A MONTH after allegations that a dozen United Nations staff were involved in the October 7 Hamas attack, UN investigators have yet to receive any evidence from Israel to support the claims.

The allegations against the 12 employees of the UN Relief and Works Agency (UNRWA) led 16 major donors to suspend contributions totalling $450 million at a time when more than two million Gazans are facing famine.

At the time, the Scottish Government confirmed it had “not” paused its funding despite media reports suggesting the opposite.

The UK Government did, however, choose to pause its funding with the relief agency now saying it is approaching “breaking point” and only has sufficient funds to continue functioning for the next month at most.

READ MORE: Poll: SNP set for clear majority of Scottish seats at General Election

The UN Office of Internal Oversight Services (OIOS) launched an investigation on January 29 in the wake of the Israeli allegations initially presented in January and delivered an update on its work to the UN secretary general António Guterres on Wednesday.

Diplomats who saw the OIOS preliminary report said it contained no new evidence from Israel since the initial presentation of the claims in January.

In summarising the findings, UN spokesperson Stephanie Dujarric confirmed the investigation had yet to receive corroborating material from Israel.

She said: “OIOS investigators have reviewed the initial information received by UNRWA from Israeli authorities.

“The investigation remains ongoing. OIOS will seek to corroborate additional information and to compare the information obtained with materials held by Israeli authorities, which OIOS expects to receive shortly.”

She continued: “OIOS staff are planning to visit Israel soon to obtain information from Israeli authorities that may be relevant to the investigation” and added that investigators described member state cooperation as “adequate”.

He said investigators had consulted other member states and visited the UNRWA headquarters in Jordan to review information on UNRWA staff and operations, including electronic communications and data on the use of UN vehicles.

It was reported by the Wall Street Journal last week that an assessment by the US national intelligence council concluded with “low confidence” that a handful of UNRWA staffers had participated in the October 7 attack.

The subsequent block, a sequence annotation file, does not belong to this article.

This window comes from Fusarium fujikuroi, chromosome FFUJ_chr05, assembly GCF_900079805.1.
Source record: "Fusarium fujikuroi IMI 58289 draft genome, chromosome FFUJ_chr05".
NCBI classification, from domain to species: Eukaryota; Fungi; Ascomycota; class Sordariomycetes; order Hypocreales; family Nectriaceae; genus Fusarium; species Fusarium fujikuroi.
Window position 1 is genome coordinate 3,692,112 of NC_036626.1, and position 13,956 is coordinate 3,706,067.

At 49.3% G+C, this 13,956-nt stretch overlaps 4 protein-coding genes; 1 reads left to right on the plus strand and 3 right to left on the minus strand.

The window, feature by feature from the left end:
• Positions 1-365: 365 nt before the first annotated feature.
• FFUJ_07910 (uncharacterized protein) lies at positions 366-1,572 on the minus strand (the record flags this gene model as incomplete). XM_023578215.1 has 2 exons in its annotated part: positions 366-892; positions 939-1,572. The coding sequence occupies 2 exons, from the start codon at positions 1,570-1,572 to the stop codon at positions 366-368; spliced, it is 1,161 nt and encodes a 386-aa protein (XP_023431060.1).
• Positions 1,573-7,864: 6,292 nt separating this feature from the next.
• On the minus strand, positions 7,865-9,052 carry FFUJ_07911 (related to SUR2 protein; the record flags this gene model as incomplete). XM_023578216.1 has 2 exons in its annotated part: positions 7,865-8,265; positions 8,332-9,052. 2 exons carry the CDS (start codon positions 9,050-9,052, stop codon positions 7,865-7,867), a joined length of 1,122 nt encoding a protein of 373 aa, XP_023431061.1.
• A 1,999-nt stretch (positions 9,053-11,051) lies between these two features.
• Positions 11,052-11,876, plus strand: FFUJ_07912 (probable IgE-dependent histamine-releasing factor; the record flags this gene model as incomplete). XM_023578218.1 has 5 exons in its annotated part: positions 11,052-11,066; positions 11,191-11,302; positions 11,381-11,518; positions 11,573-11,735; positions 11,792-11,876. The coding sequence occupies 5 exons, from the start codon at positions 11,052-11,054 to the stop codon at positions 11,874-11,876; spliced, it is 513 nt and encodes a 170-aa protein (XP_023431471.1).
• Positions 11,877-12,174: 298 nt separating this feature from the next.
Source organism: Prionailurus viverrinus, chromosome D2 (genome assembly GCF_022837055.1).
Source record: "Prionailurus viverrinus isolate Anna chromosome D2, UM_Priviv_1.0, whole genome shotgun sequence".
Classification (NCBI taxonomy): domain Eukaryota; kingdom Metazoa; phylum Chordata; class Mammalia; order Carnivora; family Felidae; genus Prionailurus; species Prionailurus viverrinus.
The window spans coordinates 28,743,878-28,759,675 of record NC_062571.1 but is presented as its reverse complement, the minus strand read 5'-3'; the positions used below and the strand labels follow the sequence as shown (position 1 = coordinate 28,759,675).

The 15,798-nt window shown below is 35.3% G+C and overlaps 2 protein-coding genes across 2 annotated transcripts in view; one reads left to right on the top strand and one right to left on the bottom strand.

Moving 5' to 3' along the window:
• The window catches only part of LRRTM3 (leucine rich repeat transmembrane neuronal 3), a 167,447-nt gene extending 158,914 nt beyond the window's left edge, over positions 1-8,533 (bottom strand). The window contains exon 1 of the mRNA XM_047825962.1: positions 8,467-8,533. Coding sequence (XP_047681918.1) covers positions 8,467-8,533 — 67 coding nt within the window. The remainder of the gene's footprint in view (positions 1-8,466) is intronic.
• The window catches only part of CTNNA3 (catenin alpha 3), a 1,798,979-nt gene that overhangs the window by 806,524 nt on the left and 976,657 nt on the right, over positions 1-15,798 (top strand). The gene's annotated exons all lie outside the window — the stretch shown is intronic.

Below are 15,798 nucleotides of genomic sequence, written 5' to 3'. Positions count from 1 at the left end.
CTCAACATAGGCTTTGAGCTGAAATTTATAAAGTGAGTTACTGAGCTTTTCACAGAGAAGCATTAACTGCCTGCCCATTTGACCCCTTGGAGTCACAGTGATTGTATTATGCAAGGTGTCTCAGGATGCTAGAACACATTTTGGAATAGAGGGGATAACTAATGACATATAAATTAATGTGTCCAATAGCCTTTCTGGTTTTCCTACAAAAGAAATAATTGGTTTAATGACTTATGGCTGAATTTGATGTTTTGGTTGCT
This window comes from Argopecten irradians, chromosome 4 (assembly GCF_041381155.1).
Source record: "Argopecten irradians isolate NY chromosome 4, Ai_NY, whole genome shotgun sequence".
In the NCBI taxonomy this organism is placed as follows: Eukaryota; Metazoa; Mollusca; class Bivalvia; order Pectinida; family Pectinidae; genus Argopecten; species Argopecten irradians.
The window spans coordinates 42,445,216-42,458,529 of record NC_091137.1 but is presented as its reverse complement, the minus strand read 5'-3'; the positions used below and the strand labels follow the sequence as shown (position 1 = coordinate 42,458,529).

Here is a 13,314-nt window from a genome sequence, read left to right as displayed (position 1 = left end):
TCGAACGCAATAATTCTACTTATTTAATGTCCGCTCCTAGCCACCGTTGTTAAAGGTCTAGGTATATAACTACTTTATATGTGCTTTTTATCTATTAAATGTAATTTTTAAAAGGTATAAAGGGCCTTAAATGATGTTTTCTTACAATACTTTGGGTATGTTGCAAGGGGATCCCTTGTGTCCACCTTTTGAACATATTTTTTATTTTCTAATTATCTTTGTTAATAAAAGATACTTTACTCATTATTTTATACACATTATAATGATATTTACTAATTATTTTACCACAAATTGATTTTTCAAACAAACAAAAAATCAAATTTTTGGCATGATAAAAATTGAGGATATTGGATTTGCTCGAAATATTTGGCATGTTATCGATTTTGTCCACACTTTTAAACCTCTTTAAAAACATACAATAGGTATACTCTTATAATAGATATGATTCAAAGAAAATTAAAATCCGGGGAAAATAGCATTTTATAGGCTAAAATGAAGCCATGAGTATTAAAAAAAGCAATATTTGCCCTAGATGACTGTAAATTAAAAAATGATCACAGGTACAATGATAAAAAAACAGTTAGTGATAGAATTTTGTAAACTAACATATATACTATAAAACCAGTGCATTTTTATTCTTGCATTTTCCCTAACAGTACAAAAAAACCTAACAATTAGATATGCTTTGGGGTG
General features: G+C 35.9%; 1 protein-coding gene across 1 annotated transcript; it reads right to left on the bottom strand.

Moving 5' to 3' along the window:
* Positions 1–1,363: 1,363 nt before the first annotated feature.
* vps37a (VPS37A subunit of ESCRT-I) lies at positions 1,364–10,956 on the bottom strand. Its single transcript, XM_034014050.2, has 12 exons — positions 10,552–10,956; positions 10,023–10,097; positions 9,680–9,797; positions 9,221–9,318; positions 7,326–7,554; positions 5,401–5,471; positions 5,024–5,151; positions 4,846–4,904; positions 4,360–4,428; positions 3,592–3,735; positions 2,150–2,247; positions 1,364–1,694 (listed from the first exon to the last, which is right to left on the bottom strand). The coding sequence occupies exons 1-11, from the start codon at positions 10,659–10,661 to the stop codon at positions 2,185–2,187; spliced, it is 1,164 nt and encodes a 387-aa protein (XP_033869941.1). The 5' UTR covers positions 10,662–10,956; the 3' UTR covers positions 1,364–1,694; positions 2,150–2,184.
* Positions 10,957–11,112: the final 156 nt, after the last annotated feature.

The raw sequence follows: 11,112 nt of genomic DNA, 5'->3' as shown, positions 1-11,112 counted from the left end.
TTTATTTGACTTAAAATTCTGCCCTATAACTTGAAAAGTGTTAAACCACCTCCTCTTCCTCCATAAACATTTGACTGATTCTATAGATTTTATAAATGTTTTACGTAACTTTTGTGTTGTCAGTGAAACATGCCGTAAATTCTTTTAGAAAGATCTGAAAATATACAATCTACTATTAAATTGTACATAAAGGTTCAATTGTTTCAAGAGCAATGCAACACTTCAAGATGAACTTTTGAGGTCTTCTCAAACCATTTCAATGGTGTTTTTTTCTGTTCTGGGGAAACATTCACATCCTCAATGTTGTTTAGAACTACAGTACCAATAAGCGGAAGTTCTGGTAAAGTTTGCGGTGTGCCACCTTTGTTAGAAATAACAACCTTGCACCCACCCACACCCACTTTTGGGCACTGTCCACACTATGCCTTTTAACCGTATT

The Israeli mission at the UN referred queries about the investigation to the foreign ministry in Tel Aviv.

The foreign minister, Israel Katz, has said that the government would “give them all the materials that prove UNRWA’s involvement in the terrorism and their damage to the future of the region”.

Since the initial allegations against 12 UNRWA workers, nine of whom are understood to still be alive, Israel has claimed 190 UNRWA employees, including teachers, have also been Hamas or Islamic Jihad militants.

The Israeli military also said a tunnel had been found under UNRWA’s headquarters in Gaza and that guns and ammunition had been found in the building.

Head of UNRWA Philippe Lazzarini said the agency “did not know what is under its headquarters in Gaza,” which he pointed out had been abandoned since an Israeli order to evacuate in October.

Israel has long called for the agency to be dismantled.

Speaking to journalists in Jerusalem on Thursday, Lazzarini said: “It is a little bit shortsighted to believe that UNRWA can just technically hand over all its activities to other UN agencies or NGOs.

“It’s an agency [that’s] quite unique because we are … primarily providing government-like services to one of the most destitute communities in the region."

“The World Food Programme itself has said that it cannot stave off starvation which is already impacting hundreds of thousands of people,” Christopher Gunness, a former UNRWA spokesperson, said.

READ MORE: In Mykolaiv the dark days of 2022 are never far away

“That can only be done by UNRWA, with its 13,000 workers, its warehouses and its food distribution centres.”

“The OIOS report is a ladder on which all the defunding donors can climb down if they wish to and avoid accusations of complicity in starvation and genocide, as well as bowing to the political agenda of Israel’s far right,” Gunness said.

Running parallel to the OIOS inquiry is a broader review of the agency's activities and neutrality, led by a former French foreign minister, Catherine Colonna. 

It was commissioned in January, before the Israeli allegations were made.